Everybody has their own seat at the side of the rink to lace up their skates as dressing rooms can't be used.
Session tracking using sheets from Skate Ontario will be kept on file for seven years, so if there is an outbreak of COVID tomorrow they can look back at the tracking sheets.
"The business model isn't great, so Paul and I are waiting for the province to go to gatherings of 15 or the next stage and start where we're a business," Islam said.
"We want to keep our athletes engaged, we want to provide opportunities for our coaches to coach, which we're doing, but the model is going to have to change further down the road. We're going to be OK, but it has been a bit of a stress."
Islam, who has been coaching at the school since the late 1980s, admits a familiar face he sees at the rink has helped him get through these difficult times.
"Walking into arena and seeing Doug Leigh, there's no more higher standard for motivation and positivity than that man there," he said of the Mariposa's founder and coach. "It doesn't matter how complicated things seem, there's an opportunity in what we're doing here."
And that's been an opportunity to work on fundamentals and skill development. Be it skating or hockey, Islam says it's normally more about winning a game or skating events and less about developing systems.
"You don't have that protractive fundamental development time through the season because you're doing that in the spring and people are trying to get their double jumps and their triple jumps and their new programs and new choreography," he said. "Now it's a totally new landscape."
And because of that, Islam believes they're stronger now as athletes.
"They're better athletes right now," Islam said. "Now we just got to transition them to the ice and give them the tools and the skills they need to be in this for the long haul and then once we get back to competition... it's going to be more of a mental game. The ones that have the mental strength to see this through, it's going to be great."
For Mariposa skaters like Keegan Messing and Nam Nguyen, the pandemic means waiting for the Olympics.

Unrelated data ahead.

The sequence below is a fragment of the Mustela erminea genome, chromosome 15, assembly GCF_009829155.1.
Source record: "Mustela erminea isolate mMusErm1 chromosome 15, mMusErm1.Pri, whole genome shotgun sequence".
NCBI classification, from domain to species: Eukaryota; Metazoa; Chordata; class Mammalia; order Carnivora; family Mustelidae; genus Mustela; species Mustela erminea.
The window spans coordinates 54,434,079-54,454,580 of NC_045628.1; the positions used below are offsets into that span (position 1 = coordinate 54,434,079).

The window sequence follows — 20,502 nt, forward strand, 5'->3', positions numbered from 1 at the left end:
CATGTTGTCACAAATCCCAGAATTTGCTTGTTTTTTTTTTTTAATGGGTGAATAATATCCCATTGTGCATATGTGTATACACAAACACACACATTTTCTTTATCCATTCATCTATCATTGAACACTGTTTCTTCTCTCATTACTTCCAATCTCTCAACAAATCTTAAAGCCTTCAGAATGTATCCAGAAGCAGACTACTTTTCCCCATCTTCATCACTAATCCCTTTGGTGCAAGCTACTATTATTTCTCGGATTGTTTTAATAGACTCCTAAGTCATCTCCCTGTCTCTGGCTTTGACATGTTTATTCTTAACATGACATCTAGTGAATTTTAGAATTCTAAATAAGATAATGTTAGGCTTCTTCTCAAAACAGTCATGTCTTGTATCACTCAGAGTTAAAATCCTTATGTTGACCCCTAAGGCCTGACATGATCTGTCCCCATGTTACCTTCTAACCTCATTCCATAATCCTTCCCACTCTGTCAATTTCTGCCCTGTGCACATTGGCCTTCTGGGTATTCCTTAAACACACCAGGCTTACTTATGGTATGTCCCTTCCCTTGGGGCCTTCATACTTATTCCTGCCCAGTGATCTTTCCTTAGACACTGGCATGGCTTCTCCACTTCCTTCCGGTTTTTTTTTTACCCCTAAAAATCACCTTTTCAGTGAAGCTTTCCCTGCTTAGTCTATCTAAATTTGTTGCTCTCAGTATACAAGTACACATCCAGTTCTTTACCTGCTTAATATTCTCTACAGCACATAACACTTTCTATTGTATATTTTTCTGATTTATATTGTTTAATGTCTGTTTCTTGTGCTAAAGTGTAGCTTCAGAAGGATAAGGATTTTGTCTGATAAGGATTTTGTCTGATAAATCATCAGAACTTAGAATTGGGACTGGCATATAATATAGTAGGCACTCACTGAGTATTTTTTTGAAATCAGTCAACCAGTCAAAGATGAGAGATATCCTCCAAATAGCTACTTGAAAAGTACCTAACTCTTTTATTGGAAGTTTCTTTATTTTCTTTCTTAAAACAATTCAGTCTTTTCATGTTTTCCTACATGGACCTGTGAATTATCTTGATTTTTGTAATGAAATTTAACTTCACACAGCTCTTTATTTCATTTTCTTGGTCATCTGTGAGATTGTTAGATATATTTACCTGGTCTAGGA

"You have to be positive because there is no other way to be," Islam said. "It is what it is. It's a test and lets see who comes out the other side. Who's going to be stronger physically, who's going to be stronger mentally? Those are the ones that will earn the right to compete and showcase what they are post pandemic."
While normally at this time skaters would be gearing up for the upcoming competitive season and hockey players getting set for tryouts and training camps, there's no timeline for the pandemic and how long it goes before they find a vaccine and some sense of normalcy can return remain unknown.
"You know at some point it's going to get back, so it's actually been great to see the overwhelming majority of kids and the athletes just happy to be training again," Matheson said. "Even though there's not something right around the corner, they're happy to be back out on the ice."
Islam said the goal is to get the province to increase the size of gatherings so waiting lists can disappear and they can have their skaters return from all over the globe, like Hong Kong, Malaysia, Britain and Mexico.
"We miss having those kids here because it was a real nice cultural opportunity for all our kids to train with each other," he said. "We're here, we're viable, we're doing it."
"Until we get a vaccine that's viable and that's available, I don't know what a competitive season looks like for skating," Islam added. "I don't know what hockey looks like for young boys or girls. I don't know for any sport, but we got to find a way to keep these young kids active and engaged."